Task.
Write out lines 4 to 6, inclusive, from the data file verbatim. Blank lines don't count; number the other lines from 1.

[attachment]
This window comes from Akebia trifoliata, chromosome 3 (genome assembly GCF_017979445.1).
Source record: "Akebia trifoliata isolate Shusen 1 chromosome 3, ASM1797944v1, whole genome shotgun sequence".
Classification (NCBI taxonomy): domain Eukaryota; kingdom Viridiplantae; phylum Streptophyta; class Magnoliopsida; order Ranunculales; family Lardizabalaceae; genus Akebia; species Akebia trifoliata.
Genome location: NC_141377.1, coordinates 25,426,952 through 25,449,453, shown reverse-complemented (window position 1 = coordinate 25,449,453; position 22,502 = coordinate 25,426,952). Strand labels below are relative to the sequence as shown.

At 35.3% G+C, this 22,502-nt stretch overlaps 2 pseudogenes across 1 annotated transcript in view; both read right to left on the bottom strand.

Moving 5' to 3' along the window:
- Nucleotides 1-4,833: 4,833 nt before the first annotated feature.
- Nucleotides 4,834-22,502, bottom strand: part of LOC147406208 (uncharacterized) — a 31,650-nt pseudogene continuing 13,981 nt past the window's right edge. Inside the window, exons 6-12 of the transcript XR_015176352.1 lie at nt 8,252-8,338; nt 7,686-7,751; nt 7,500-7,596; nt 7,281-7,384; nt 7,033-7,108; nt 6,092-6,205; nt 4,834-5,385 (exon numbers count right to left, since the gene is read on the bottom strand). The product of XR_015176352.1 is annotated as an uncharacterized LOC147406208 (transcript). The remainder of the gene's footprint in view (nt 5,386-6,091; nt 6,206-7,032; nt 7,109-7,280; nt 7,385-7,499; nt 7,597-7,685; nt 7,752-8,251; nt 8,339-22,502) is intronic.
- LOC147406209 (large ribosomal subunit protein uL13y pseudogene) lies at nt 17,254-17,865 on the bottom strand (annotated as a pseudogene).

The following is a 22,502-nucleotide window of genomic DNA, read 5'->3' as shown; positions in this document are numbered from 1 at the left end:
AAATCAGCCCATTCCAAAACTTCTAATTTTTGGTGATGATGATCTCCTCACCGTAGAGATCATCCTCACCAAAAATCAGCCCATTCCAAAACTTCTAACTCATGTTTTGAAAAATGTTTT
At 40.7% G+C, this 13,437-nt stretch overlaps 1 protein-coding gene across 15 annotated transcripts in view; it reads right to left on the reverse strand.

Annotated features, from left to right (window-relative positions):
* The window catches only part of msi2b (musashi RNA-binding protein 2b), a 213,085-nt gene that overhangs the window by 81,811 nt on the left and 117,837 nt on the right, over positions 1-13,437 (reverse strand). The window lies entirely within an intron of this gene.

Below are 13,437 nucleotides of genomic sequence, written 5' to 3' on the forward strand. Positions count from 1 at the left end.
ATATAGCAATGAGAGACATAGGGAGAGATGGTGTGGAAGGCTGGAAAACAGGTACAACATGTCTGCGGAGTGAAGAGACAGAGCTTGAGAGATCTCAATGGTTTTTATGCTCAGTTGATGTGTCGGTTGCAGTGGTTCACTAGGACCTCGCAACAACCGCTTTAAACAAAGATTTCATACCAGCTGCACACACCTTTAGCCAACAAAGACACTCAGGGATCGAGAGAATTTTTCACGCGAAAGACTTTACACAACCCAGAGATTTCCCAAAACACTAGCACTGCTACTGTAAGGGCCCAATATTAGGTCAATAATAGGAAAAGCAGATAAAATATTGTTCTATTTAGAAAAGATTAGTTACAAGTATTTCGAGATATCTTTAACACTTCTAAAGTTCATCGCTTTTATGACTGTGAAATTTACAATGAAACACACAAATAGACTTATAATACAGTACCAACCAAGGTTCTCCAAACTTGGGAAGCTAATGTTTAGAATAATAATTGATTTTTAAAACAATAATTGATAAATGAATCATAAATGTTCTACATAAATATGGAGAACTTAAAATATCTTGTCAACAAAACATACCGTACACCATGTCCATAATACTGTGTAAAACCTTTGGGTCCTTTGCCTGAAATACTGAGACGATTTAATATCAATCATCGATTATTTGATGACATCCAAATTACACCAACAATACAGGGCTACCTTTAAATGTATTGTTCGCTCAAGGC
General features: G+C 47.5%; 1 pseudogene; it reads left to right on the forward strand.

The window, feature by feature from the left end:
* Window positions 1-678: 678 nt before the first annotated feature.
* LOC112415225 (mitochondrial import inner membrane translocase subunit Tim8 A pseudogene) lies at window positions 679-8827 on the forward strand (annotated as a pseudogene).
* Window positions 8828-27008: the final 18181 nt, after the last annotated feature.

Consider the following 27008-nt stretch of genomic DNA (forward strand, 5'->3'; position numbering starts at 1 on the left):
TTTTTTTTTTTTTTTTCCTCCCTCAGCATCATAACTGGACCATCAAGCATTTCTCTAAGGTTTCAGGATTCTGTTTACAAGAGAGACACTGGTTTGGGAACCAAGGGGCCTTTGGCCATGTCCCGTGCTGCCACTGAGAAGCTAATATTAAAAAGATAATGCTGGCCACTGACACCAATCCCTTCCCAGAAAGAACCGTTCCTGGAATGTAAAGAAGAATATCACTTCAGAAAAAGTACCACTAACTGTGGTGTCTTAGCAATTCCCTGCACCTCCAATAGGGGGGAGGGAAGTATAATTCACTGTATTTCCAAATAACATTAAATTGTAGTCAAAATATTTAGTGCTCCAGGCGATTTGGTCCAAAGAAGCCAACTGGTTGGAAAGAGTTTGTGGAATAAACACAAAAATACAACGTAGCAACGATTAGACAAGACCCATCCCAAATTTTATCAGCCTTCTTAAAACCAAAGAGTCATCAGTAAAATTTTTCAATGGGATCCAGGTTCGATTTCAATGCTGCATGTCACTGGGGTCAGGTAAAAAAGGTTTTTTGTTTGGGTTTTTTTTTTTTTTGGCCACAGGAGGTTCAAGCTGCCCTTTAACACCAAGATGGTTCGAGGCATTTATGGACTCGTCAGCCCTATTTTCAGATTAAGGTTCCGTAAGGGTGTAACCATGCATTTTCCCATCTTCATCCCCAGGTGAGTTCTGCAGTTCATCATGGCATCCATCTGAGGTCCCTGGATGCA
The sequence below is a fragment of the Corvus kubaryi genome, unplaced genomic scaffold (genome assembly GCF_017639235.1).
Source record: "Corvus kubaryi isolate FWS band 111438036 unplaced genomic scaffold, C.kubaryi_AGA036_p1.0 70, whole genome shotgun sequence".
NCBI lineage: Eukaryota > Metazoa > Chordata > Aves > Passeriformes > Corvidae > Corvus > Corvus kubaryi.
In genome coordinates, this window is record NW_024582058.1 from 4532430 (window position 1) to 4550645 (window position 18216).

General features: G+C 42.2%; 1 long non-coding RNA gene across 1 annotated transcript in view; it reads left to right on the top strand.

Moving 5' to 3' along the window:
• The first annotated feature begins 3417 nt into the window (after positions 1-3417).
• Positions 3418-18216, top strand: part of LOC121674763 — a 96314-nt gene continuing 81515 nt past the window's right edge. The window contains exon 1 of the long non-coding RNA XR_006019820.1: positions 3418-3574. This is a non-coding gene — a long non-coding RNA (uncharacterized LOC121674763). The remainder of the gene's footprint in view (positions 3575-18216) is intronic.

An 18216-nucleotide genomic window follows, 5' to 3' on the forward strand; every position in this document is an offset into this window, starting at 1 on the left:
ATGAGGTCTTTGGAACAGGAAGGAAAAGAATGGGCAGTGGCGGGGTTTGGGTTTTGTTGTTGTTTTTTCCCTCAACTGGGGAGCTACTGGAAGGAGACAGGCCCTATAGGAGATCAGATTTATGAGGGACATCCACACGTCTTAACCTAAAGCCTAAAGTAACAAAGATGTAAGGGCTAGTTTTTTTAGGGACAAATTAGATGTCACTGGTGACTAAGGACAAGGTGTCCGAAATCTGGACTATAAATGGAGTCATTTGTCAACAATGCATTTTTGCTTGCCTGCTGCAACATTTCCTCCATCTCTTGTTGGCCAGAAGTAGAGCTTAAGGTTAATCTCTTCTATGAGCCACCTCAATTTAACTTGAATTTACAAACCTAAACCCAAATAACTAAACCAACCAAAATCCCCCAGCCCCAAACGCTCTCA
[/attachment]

Genome location: NC_141377.1, coordinates 25,426,952 through 25,449,453, shown reverse-complemented (window position 1 = coordinate 25,449,453; position 22,502 = coordinate 25,426,952). Strand labels below are relative to the sequence as shown.

At 35.3% G+C, this 22,502-nt stretch overlaps 2 pseudogenes across 1 annotated transcript in view; both read right to left on the bottom strand.

Moving 5' to 3' along the window: